In Hockey Wilderness’s annual prospect rankings earlier this year, I wrote about how Minnesota Wild prospect Danila Yurov was the whole package and that he’d be arriving in North America sooner than later.
I’m sorry, that's my bad.
As it turns out, Yurov has reportedly signed an extension with his KHL club, Metallurg Magnitogorsk, and will play in Russia for an additional season. That’s a shame for the Wild and Yurov. When Yurov flew over for development camp before this season, he expressed interest in coming to North America after this season. It turns out that won’t happen.
Yurov is doing just fine in the KHL this season. The former first-round pick is rewarding Metallurg for playing him more. Last season, Yurov averaged just eight minutes of ice time per game as a 19-year-old. Yurov is averaging over 15 minutes of ice time per game through 35 games this season.
With 12 goals and 15 assists through 35 KHL games, Yurov has established himself as one of the top players on his team and for his age. Yurov’s 27 points are already a career-high.
Yurov is on pace to finish with 48 points this season. Assuming he doesn’t have a second-half slump, there’s a reasonable chance he’ll achieve that. Why does that matter?
Suppose Yurov continues to build on his successful second season in the KHL. Then is what the new all-time points by 20-year-old KHL player in a single season record books will look like:
Name Born Pos Season GP G A P
Danila Yurov 2003 F 2023-24 62 21 27 48
Vladimir Tarasenko 1991 F 2011‑12 54 23 24 47
Anatoli Golyshev 1995 F 2015‑16 56 25 19 44
Evgeny Kuznetsov 1992 F 2012‑13 51 19 25 44
Marat Khusnutdinov 2002 F 2022‑23 63 11 30 41
Kirill Kaprizov 1997 F 2017‑18 46 15 25 40
Nikolai Prokhorkin 1993 F 2013‑14 52 19 18 37
Pavel Buchnevich 1995 F 2015‑16 58 16 21 37
Artemi Panarin 1991 F 2011‑12 50 13 19 32
Even if Yurov played more games, the Russian is still fifth in points per game among this group as it stands right now. Yurov puts himself ahead of guys like Tarasenko, Kuznetzov, Wild prospect Khusnutdinov, current Wild superstar Kirill Kaprizov and Artemi Panarin.
But, I mean, shoot, what have those guys ever done?
So now that we’ve confirmed that Yurov is the next great Russian superstar, why would Wild fans not want him to play in America as soon as possible? Well, they should. But the KHL is a fine place to develop. It worked out for Kaprizov and Panarin, although they played in Russia even longer.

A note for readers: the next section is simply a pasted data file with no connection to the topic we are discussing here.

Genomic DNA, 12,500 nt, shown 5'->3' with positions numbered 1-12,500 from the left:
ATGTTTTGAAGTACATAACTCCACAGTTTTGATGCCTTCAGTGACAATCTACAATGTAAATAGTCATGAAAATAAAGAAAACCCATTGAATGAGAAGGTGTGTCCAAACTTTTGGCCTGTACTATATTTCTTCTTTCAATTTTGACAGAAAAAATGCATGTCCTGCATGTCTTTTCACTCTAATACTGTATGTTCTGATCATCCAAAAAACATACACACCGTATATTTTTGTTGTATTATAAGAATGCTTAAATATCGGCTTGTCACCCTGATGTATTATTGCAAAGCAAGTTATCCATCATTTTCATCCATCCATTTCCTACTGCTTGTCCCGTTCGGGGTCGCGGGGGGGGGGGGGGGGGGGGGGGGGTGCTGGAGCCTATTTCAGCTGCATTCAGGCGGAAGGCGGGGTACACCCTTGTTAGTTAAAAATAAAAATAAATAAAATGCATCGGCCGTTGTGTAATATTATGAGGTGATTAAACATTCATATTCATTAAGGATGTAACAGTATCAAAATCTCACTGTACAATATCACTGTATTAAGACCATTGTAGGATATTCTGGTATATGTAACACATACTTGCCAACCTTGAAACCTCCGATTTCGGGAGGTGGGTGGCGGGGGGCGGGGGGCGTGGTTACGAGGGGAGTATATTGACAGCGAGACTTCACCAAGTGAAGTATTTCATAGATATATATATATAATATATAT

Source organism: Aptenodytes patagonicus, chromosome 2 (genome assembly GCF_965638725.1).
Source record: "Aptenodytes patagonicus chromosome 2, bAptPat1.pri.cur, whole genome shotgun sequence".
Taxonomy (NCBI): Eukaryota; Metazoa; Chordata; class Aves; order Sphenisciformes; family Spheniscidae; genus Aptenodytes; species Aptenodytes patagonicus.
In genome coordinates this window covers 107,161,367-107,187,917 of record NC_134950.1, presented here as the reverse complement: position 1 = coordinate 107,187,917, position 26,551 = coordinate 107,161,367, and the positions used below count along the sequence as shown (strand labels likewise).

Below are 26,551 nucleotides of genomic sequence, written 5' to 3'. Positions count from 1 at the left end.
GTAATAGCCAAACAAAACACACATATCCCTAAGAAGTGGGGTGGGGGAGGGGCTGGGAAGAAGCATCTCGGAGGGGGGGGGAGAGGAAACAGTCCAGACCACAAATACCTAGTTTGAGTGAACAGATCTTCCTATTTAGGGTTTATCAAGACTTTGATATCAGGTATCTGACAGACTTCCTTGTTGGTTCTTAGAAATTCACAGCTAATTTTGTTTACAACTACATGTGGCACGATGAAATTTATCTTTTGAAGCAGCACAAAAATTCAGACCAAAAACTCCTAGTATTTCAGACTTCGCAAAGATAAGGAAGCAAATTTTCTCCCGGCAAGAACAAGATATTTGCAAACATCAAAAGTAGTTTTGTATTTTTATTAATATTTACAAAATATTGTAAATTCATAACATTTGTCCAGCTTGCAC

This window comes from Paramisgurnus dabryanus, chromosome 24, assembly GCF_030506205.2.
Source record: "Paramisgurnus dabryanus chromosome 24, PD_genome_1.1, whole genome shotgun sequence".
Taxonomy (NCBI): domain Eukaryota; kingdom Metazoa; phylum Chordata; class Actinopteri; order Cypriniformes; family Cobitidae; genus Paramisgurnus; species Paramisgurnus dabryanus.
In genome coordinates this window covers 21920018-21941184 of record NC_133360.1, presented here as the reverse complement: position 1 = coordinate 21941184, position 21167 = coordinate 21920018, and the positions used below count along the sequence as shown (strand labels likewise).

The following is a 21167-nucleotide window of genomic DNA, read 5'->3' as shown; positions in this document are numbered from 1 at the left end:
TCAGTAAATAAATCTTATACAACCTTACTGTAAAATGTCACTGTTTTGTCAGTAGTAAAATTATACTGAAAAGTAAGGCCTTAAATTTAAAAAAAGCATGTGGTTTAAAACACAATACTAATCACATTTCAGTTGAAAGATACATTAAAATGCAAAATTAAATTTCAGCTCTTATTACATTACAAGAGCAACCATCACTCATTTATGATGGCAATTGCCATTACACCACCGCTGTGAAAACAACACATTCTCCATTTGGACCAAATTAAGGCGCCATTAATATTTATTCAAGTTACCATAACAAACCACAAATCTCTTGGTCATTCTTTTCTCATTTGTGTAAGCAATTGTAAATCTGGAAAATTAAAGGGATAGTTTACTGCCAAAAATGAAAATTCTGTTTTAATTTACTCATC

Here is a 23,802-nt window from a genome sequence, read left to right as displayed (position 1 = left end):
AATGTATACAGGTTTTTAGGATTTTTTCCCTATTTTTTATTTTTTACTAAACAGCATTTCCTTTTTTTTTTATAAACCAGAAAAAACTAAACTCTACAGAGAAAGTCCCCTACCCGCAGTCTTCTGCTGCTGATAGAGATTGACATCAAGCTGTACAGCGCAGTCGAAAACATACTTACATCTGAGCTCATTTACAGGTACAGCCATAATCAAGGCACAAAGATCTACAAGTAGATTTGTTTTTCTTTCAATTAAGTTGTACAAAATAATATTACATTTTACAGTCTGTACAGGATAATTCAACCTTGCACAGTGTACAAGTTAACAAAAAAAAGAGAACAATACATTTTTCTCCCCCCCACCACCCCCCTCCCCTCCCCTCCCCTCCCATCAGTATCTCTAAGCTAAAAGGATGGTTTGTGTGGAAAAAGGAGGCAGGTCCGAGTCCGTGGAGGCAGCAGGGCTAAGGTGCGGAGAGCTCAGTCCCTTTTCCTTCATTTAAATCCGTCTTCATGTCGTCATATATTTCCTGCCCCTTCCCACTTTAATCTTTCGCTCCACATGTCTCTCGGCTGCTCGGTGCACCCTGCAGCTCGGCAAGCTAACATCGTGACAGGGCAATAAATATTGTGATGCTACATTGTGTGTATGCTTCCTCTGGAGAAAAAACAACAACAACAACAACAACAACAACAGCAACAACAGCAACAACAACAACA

The only problem with developing in Russia is that often KHL clubs will put pressure on players to sign extensions that prevent them from coming stateside. We saw this play out with Kaprizov and with Khusnutdinov more recently.
KHL clubs will cut the minutes of a young player to force them to sign an extension. There would be games where St. Petersburg SKA would scratch Khusnutdinov or play him a handful of minutes at the bottom of the lineup. Once he signed the extension? He was right back in the top six.
Yurov has made his intentions to come over to the NHL clear. He signed his extension for one more year. Therefore, there shouldn’t be a concern that Yurov will stay in Russia long-term. It’s just disappointing that we’ll have to wait another year to see the Russian phenom in a Wild sweater.
There are a few reasons why Yurov might have signed this extension. First, there are the economic factors. Yurov will make more money in the KHL. Players Yurov’s age typically sign for over $1 million in Russia, and Yurov is capped at 925k on his rookie deal, and that's if he plays in the NHL.
The Wild faces a two-fold issue with Yurov.
The first part is that there is no room for Yurov on the Wild roster right now. By extending Mats Zuccarello, Ryan Hartman, Freddy Gaudreau, Marcus Johansson, and Marcus Foligno, the Wild have created limited opportunities for Yurov to thrive. With all these veterans locked in for the long haul, Yurov would have to start at the bottom of the lineup. After getting a taste of that in the KHL, I’m not sure he’s all too interested in doing that again.
So if he can’t play in the NHL, then he could play in the AHL, right? Not so fast. His fellow countrymen Vladislav Firstov, Alexander Khovanov, and Dimitri Sokolov had an unpleasant experience in the AHL. In general, Russians tend not to play in the AHL. Why make $70k in the AHL when you can stay home and make more money? The AHL would also be a lateral move for Yurov. The KHL is the second-best professional league in the world, and Yurov will play against better competition in his home country.
So, with no room on the NHL roster, and no desire to play in the AHL, Yurov did what was best for him and signed in the KHL for another season. With the extension, Yurov should take Johansson’s spot in the top six when he comes over in 2025-26. That’s also the last year of Kaprizov and Zuccarello’s deals. It would be good to pair Kirill with a player he’s excited to play with as his best friend embraces a twilight season.
I’d still expect that Khusnutdinov and Liam Öhgren will come over after this season. Russo reports that the Wild expect Khusnutdinov to start in the NHL and that Öhgren will fight for a spot in camp but could play in the AHL. Khusnutdinov is also a guy who could be a good stylistic fit in the bottom six for the Wild. Minnesota will most likely have to replace one or two of Pat Maroon, Brandon Duhaime, or Connor Dewar. Therefore, they should have a spot in the bottom six open.
Yurov is still very much part of Minnesota’s future after signing an extension in the KHL. But it’s a concerning sign that a top prospect would rather play for a different team because the Wild don’t have room for a top prospect to crack their roster.
All stats and data via HockeyDB, QuantHockey, and Elite Prospects unless otherwise noted.
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